5 Questions with Nick Schrock

by | May 11, 2022 | 2022, Data catalogs, data tools

The modern data stack is often defined by the type of technologies that exist within it. Cloud-based, open source, low/no code tools, ELT, and reverse ETL. But surely there’s more to it… isn’t there?

What holds the modern data stack together and makes it the architecture of choice for so many data-driven enterprises? Tim and Juan were joined on the Catalog & Cocktails podcast by special guest, Nick Schrock, founder of Elementl and creator of Dagster and GraphQL, to chat about all things MDS. Below are a few questions excerpted and lightly edited from the show.

 

Juan Sequeda:

Honest, no BS, is the modern data set just a bunch of technologies?

 

Nick Schrock:

Well, I would describe it as an emotional state. I actually think it started out as a stack of technologies, but it is a methodology and a mindset. And the way I frame it in my head is that we’re effectively rebuilding data infrastructure from the ground up in the cloud era and also what I’ll call the modern era, modern being defined as every enterprise in the universe has complex data needs. They’re ingesting from all sorts of SaaS services, and being able to effectively use data is a base level capability and expectation. What does that mean? One, is that the cloud data warehouse… Or maybe a lake house. But some sort of centralized store like that is the center of a company’s data universe, they use and bias towards using managed services, and that there’s this software engineering mindset when it comes to data. I think that’s a really interesting thing to dig into because I think there’s a lot of misconceptions around that.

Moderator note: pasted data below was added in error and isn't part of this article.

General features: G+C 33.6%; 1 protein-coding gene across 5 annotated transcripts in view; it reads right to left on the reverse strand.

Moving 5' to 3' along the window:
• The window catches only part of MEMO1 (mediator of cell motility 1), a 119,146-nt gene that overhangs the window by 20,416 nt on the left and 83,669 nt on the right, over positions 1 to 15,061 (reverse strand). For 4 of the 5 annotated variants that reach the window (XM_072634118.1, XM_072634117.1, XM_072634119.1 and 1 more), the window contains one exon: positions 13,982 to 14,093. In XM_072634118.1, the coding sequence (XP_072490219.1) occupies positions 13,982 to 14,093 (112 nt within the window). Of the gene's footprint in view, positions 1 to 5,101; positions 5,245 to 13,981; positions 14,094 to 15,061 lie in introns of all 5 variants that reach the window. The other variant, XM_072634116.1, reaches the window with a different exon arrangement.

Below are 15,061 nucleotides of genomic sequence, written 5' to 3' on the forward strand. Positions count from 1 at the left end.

I think the short answer, I think the modern data stack started out as a fairly narrow definition where it’s like, “Okay, you choose a cloud data warehouse, you have DBT, an ingest tool, a BI tool,” that’s a modern data stack. But when people encounter the reality of the world, their needs expand, and they grab for more tools. Like recently, the modern data stack has expanded to include reverse ETL, for example, and I think that expansion is going to occur, which means it’s not a static set of technologies. It’s a mindset and a methodology about how to build data infrastructure and data platforms.

 

Juan:

So, we start with these four: cloud, data warehouse, DBT, and just analytics. You say it’s not static, so it’s dynamic. How is this extending?

 

Nick:

The way I see it is that companies are building up their data infrastructure from scratch, they’re cloud first, and they’re answering the questions that you answer in order. Meaning that the first thing you do is that you count things, like understanding very basic metrics about your company or your enterprise. How many users do we have? What is our revenue? In order to do the basic counting, it’s like, “Oh, interesting, we’ve ingested our data from all our different sources. We want to re-inject that into those SaaS products so that you can surface the right information to stakeholders in their native tool. Then you have reverse ETL.